The flowers are very fragrant with cream flushed pink sepals, white, pale yellow or yellow-green petals, white filaments and yellow anthers. The ovary is ovoid and densely hairy. 
Moringa stenopetala pods are elongate reddish with greyish bloom having grooved valves. 

Moringa stenopetala grows naturally in the Acacia tortilis-Delonix elata-Commiphora spp. vegetation-complex. This type of vegetation is often found in well-drained soils at altitudes of 900-1200 m. The species is quite drought resistant. In southern Ethiopia, it has been found in areas of me an annual rainfall ranging from 500-1400mm. Cold temperatures are limiting factor for the cultivation of the species in Ethiopia because it does not tolerate frost.

Moringa stenopetala BIOPHYSICAL LIMITS Altitude

400-2100 m. Mean annual temperature: 24-30 deg C. Mean annual rainfall: 500-1400 mm Soil type: The species does not have any specific soil requirements, except it does not grow on waterlogged or swampy soils. The soil PH ranges from acidic to alkaline but mostly exhibit neutral reaction. 


Native: Ethiopia, Kenya, Somalia Exotic: suggest that the species can be planted in every ecological zone within that country, nor that the species can not be planted in other countries than those depicted. Since some tree species are invasive, you need to follow  biosafety procedures that apply to your planting site.


Food:  The leaves and fruits are eaten as vegetables and are rich in proteins, calcium, iron, phosphorous as well as vitamins A and C. 

Fodder:  The use of leaves and pods for animal fodder is currently of minor importance compared to their use for human consumption. Yet, due to their high protein content this is a promising potential use. 
Fuel: Growing rapidly, these trees have softwood that is not particularly suitable for fuel. But because the supplies are so scarce, it is often used as a fuel in its natural range.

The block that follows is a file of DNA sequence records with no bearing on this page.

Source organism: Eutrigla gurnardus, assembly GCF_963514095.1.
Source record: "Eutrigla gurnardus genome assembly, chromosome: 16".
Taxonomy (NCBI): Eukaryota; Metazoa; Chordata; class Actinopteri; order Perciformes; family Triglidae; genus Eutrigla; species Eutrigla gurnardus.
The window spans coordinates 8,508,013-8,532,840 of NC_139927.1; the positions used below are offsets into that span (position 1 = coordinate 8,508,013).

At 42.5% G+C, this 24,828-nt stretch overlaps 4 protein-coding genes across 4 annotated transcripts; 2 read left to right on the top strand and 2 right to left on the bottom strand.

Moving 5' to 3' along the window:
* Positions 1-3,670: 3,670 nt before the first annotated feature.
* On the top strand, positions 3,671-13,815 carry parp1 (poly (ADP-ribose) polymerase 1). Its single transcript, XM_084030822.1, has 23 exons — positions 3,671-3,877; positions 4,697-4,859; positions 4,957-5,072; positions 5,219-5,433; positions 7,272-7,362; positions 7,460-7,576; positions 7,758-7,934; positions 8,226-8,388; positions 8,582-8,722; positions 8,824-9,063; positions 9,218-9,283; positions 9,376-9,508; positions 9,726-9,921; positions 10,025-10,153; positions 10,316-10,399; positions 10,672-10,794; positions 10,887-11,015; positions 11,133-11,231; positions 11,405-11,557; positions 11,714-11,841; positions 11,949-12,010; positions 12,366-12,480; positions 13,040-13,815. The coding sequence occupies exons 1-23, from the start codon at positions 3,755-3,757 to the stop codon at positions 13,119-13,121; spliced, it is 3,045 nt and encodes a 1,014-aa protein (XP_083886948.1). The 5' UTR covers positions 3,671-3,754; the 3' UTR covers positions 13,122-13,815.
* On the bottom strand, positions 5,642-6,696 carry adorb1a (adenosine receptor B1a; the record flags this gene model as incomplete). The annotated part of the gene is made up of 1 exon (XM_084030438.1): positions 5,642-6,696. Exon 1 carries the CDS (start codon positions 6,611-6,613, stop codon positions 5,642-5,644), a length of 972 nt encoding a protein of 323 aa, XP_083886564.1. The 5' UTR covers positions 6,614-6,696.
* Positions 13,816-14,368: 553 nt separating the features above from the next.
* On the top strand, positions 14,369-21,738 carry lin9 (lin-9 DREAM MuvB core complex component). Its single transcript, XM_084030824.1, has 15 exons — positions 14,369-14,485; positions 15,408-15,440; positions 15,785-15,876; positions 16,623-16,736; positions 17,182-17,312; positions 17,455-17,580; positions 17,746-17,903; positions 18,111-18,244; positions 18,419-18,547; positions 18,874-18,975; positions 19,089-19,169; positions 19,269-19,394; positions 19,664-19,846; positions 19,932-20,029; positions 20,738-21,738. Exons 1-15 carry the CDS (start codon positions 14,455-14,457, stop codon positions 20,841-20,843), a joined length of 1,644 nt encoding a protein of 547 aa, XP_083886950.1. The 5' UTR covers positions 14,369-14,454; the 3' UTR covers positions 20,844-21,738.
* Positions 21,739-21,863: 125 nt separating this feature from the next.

SERVICES Ornamental

It is a valued ornamental in its natural range. 
Boundary or barrier or support: It serves as a live fence in areas of its natural range. 
Intercropping:  The species is grown in mixed multi-storey stands with food crops. The home gardens in Ethiopia (Arba Minch area) for instance, include at least 5, and sometimes up to 15 Moringa stenopetala trees per 0.1 ha. Farmers practice permanent multi-storeyed cultivation with Moringa stenopetala at the uppermost level, Carica papaya, coffee and bananas in the upper-middle level, cassava, maize and sugar cane in the lower-middle level and cotton and pepper in the lowest level. 

Pollution control: One of the most promising potential uses of Moringa stenopetala is to purify turbid water. The seeds of this and some other species of the Moringaceae have flocculating and anti-microbial properties. The active substances are found only in the cotyledons of the seeds. 


Cold temperatures inhibit seeds of Moringa stenopetala; under low temperatures (at and below 15 deg C) an enforced dormancy has been found to occur. The speed of germination of untreated seeds depends on temperature, humidity and watering. Seeds placed at 8 deg. C in a refrigerator for 24 hours before sowing showed 88% germination in an experiment. The seeds remain viable for several years as evidenced by germination rates of 96-98% recorded for 44 month-old seeds.

Moringa stenopetala is more resistant to insect pests than other species of its family. Most farmers in its natural range report that they never saw diseases or pests on this tree. On deep generic ferrasols, the seeds have been found to be attacked by insects after sowing.